Research - Selected projects
Storytelling and Framing in Information Visualization.
My work provides tools and theory for understanding and producing visualization-based context and storytelling. I led the development of a system called Contextifier, which supplements online news stories about companies with customized, automatically generated annotated visualizations. More recently, I collaborated with others to extend this approach to creating annotated maps of data that is thematically-relevant to a news article (NewsViews). These systems develop and evaluate generalizable criteria for contextualizing visualizations including relevance to the news article and visual salience or "interestingness."
An IEEE InfoVis 2011 paper investigates the often tacit, persuasive nature of narrative visualizations, those that subtly prioritize some data over others to "tell a story." An IEEE InfoVis 2013 paper examines the role of sequence and other structural techniques in rendering a set of visualizations to convey a narrative, drawing on work in decision science and evaluating design principles through crowdsourced studies. This work also proposes an approach to modelling sequence so as to offer semi-automated design support for visualization presentation creators. I am currently exploring integrating this approach with existing automated presentation techniques that optimize for the best singular data graphic.
Visual Analytics for Broad Audiences
Most of my work is driven by an interest in how people interpret visualizations on a perceptual and cognitive level. I've developed a method for visualizing uncertainty more directly for non-statisticians. A set of hypothetical data samples is generated and presented in an animated or interactive format. The approach generalizes to a number of data inputs and complex visualization types that lack uncertainty representations, like choropleth maps, treemaps, and network diagrams. Studies show that ppresenting uncertainty as hypothetical samples helps users better infer how reliable a data pattern they see is, and can reduce overconfidence in unreliable data.
Hypothetical samples are also beneficial when presenting visualizations to an online crowd to evaluate a hypothesis. For example, mechanisms that present each crowd member with several pieces of visual evidence and ask them to make an overall judgment are affected by order biases, while presenting a single visualization to a crowd can result in a systematic bias across the crowd. I am conducitng an analysis that compares this approach to distributing singular hypothetical data samples to each member of a crowd.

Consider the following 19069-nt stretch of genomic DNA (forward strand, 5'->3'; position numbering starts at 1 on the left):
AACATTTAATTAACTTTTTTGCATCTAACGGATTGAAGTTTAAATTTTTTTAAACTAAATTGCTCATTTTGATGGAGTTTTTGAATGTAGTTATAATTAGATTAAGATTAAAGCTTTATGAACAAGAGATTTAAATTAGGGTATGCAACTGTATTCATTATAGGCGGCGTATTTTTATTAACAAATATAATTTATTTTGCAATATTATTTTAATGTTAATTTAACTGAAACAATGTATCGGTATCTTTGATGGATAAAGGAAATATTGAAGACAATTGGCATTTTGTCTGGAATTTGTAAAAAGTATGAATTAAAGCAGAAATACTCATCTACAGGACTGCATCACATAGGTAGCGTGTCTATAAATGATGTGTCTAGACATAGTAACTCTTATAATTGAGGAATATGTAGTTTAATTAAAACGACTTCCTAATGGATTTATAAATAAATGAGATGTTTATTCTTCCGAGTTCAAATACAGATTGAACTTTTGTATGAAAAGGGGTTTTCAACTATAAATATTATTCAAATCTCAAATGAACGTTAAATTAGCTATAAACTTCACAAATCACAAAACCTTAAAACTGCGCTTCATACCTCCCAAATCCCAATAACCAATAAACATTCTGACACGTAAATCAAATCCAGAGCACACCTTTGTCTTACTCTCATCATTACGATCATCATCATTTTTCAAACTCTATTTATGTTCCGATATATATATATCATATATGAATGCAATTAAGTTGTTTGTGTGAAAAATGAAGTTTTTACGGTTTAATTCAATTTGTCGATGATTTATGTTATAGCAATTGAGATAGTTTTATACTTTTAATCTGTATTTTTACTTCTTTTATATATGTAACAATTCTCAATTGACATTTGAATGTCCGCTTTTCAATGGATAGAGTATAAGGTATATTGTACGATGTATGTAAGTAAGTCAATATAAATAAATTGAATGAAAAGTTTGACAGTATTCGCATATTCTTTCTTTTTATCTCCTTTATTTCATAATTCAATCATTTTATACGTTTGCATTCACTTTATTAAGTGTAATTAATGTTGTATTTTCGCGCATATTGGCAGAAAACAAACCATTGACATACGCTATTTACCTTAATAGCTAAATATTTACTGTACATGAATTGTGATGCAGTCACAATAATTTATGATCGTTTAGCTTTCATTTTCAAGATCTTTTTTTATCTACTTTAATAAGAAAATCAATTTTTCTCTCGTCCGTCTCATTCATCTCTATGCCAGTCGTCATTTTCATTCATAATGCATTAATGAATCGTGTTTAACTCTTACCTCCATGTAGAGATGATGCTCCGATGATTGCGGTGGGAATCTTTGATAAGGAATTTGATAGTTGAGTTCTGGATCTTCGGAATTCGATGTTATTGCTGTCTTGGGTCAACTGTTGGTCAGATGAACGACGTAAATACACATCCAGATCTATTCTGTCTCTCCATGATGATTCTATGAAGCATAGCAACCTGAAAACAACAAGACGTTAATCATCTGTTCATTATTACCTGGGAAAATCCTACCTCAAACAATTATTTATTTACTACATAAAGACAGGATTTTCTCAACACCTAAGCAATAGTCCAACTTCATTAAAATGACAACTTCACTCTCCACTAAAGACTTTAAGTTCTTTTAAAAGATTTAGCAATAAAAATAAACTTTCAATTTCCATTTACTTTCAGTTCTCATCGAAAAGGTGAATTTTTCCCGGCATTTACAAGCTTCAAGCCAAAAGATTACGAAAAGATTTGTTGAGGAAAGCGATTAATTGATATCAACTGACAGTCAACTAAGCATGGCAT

A CHI 2011 paper contributes experimental evidence of how social proof can cause a visualization user to rely on information about what others saw in the same visualization, even for simple judgments like comparing bars in a bar graph. We find that dynamics resembling information cascades are possible, where the erroneous judgments of a very small number of initial visualization users propogate across an entire community. These results motivate new mechanisms for presenting social information along with data representations online.
Conventional guidance for creating useful data graphics advises to simplify visual clutter and in general make the graph user's interpretation process as efficient as possible. However, there is support in various psychological fields for an opposing possibility: making graphs less cognitively-easy or efficient to understand can actually be better for the user. An Honorable Mention paper at InfoVis works toward refining visualization theory to account for the fact that introducing 'visual difficulties' to graphical perception can increase understanding and/or recall under various conditions. This possibility rests on the potential for obstructions to learning to increase the user's active, deep processing of the information, as well as to often increase their motivation or engagement to continuing interacting.